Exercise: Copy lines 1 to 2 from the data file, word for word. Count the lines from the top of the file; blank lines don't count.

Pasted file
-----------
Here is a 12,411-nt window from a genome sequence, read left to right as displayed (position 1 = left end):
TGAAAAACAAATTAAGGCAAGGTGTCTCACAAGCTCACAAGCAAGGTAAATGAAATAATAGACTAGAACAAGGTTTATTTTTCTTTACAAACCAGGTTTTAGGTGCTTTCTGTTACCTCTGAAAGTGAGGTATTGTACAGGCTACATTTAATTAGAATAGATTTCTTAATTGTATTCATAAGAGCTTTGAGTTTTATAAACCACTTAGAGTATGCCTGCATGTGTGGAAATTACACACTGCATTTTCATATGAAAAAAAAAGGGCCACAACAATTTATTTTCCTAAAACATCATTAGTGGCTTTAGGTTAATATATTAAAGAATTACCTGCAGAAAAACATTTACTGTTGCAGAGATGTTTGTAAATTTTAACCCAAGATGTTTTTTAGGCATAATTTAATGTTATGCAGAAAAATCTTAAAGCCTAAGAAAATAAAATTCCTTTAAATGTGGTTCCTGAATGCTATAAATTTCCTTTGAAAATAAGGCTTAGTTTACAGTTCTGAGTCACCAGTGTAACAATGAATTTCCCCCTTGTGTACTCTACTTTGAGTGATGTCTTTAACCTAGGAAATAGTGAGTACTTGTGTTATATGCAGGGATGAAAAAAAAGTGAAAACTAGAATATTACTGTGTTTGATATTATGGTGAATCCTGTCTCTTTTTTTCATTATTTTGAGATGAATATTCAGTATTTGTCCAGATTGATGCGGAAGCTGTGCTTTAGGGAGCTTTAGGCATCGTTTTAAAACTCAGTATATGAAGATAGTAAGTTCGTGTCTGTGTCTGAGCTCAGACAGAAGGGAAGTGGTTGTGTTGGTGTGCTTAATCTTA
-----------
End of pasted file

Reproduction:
Here is a 12,411-nt window from a genome sequence, read left to right as displayed (position 1 = left end):
TGAAAAACAAATTAAGGCAAGGTGTCTCACAAGCTCACAAGCAAGGTAAATGAAATAATAGACTAGAACAAGGTTTATTTTTCTTTACAAACCAGGTTTTAGGTGCTTTCTGTTACCTCTGAAAGTGAGGTATTGTACAGGCTACATTTAATTAGAATAGATTTCTTAATTGTATTCATAAGAGCTTTGAGTTTTATAAACCACTTAGAGTATGCCTGCATGTGTGGAAATTACACACTGCATTTTCATATGAAAAAAAAAGGGCCACAACAATTTATTTTCCTAAAACATCATTAGTGGCTTTAGGTTAATATATTAAAGAATTACCTGCAGAAAAACATTTACTGTTGCAGAGATGTTTGTAAATTTTAACCCAAGATGTTTTTTAGGCATAATTTAATGTTATGCAGAAAAATCTTAAAGCCTAAGAAAATAAAATTCCTTTAAATGTGGTTCCTGAATGCTATAAATTTCCTTTGAAAATAAGGCTTAGTTTACAGTTCTGAGTCACCAGTGTAACAATGAATTTCCCCCTTGTGTACTCTACTTTGAGTGATGTCTTTAACCTAGGAAATAGTGAGTACTTGTGTTATATGCAGGGATGAAAAAAAAGTGAAAACTAGAATATTACTGTGTTTGATATTATGGTGAATCCTGTCTCTTTTTTTCATTATTTTGAGATGAATATTCAGTATTTGTCCAGATTGATGCGGAAGCTGTGCTTTAGGGAGCTTTAGGCATCGTTTTAAAACTCAGTATATGAAGATAGTAAGTTCGTGTCTGTGTCTGAGCTCAGACAGAAGGGAAGTGGTTGTGTTGGTGTGCTTAATCTTA